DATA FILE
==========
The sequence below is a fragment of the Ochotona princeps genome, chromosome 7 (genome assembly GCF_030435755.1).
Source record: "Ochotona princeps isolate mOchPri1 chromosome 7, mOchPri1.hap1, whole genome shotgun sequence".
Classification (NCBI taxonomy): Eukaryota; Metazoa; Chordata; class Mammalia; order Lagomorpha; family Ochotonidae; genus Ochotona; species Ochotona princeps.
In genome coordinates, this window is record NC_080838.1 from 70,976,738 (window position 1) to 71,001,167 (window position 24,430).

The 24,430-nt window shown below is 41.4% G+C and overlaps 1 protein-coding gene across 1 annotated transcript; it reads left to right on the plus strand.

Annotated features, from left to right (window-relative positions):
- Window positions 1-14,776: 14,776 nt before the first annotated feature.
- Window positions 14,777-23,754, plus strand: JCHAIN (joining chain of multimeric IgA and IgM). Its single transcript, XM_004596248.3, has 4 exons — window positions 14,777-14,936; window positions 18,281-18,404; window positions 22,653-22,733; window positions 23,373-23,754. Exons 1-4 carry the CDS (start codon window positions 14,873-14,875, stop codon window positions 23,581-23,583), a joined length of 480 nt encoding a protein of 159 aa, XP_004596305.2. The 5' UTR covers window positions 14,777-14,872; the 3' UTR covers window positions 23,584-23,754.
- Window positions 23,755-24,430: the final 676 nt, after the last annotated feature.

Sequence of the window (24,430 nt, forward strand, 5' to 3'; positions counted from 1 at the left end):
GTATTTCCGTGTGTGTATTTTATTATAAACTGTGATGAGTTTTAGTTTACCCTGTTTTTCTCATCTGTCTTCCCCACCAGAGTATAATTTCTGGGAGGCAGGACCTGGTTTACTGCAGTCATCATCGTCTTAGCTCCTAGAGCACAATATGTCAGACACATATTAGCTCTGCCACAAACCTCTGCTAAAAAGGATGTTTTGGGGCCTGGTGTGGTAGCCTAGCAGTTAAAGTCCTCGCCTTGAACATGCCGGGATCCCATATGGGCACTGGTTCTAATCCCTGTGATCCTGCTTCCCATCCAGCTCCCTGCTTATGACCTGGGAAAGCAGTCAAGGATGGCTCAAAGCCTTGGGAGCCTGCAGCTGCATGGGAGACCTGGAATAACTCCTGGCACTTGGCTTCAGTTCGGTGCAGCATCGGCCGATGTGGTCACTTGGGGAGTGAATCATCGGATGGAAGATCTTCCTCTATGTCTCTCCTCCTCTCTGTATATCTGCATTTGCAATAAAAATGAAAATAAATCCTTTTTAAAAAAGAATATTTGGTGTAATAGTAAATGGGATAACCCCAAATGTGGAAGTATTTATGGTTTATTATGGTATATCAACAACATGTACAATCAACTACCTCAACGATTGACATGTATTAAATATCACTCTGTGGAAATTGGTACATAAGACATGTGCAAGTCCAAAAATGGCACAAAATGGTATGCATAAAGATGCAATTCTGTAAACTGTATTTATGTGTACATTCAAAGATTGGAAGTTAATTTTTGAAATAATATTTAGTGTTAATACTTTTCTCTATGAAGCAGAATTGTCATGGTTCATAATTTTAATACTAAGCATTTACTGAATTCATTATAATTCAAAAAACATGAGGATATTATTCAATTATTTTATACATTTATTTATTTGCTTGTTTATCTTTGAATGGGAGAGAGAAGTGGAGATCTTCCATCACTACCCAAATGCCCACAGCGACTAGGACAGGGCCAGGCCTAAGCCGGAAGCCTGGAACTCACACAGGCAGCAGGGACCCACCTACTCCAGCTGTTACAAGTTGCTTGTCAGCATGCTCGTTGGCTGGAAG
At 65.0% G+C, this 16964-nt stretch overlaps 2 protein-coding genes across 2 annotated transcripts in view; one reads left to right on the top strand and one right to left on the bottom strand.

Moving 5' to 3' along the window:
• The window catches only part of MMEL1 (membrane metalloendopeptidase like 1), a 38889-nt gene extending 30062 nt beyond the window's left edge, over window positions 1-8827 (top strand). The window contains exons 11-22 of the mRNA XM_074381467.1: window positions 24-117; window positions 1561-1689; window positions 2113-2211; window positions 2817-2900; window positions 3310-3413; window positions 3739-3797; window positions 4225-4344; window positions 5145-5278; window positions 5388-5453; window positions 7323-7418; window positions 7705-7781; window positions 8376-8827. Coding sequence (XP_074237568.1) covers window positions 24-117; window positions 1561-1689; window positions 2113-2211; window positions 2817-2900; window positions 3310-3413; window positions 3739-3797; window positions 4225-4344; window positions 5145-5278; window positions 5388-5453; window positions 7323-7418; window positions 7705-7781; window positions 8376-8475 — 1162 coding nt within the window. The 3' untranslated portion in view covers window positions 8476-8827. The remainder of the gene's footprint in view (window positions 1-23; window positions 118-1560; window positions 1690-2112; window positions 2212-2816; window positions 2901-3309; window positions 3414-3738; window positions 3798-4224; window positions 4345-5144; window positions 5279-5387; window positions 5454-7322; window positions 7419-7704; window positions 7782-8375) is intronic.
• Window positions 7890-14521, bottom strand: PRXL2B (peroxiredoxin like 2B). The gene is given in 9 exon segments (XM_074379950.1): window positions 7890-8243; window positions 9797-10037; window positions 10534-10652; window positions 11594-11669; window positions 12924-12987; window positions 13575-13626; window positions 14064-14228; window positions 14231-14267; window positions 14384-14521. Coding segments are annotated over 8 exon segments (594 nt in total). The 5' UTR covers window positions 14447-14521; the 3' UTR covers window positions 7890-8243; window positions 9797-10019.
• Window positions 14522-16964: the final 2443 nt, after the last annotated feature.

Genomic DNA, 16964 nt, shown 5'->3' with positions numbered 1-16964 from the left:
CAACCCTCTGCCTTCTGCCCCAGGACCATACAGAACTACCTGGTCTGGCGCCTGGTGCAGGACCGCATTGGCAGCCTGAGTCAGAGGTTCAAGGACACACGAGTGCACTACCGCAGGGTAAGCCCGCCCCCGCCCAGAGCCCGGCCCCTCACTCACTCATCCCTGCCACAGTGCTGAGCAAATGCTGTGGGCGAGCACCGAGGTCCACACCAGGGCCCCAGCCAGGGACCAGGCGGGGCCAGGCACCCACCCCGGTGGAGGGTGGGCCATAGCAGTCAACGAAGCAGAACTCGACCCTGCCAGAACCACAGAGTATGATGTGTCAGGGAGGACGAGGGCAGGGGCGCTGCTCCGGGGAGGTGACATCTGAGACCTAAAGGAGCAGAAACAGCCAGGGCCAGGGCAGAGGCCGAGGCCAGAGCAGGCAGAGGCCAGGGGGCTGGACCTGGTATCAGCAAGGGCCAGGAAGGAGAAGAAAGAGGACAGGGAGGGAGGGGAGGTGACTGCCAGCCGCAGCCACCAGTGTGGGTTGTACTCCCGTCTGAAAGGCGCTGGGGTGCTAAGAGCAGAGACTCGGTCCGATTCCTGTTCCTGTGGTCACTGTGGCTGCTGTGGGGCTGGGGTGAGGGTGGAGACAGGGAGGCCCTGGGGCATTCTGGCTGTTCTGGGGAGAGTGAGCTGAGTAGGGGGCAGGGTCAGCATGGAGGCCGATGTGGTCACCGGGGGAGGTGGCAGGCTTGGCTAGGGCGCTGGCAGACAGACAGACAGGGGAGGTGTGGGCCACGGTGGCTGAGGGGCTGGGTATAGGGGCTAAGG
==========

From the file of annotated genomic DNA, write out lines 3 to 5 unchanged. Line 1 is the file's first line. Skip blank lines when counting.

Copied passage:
Classification (NCBI taxonomy): Eukaryota; Metazoa; Chordata; class Mammalia; order Lagomorpha; family Ochotonidae; genus Ochotona; species Ochotona princeps.
In genome coordinates, this window is record NC_080838.1 from 70,976,738 (window position 1) to 71,001,167 (window position 24,430).

The 24,430-nt window shown below is 41.4% G+C and overlaps 1 protein-coding gene across 1 annotated transcript; it reads left to right on the plus strand.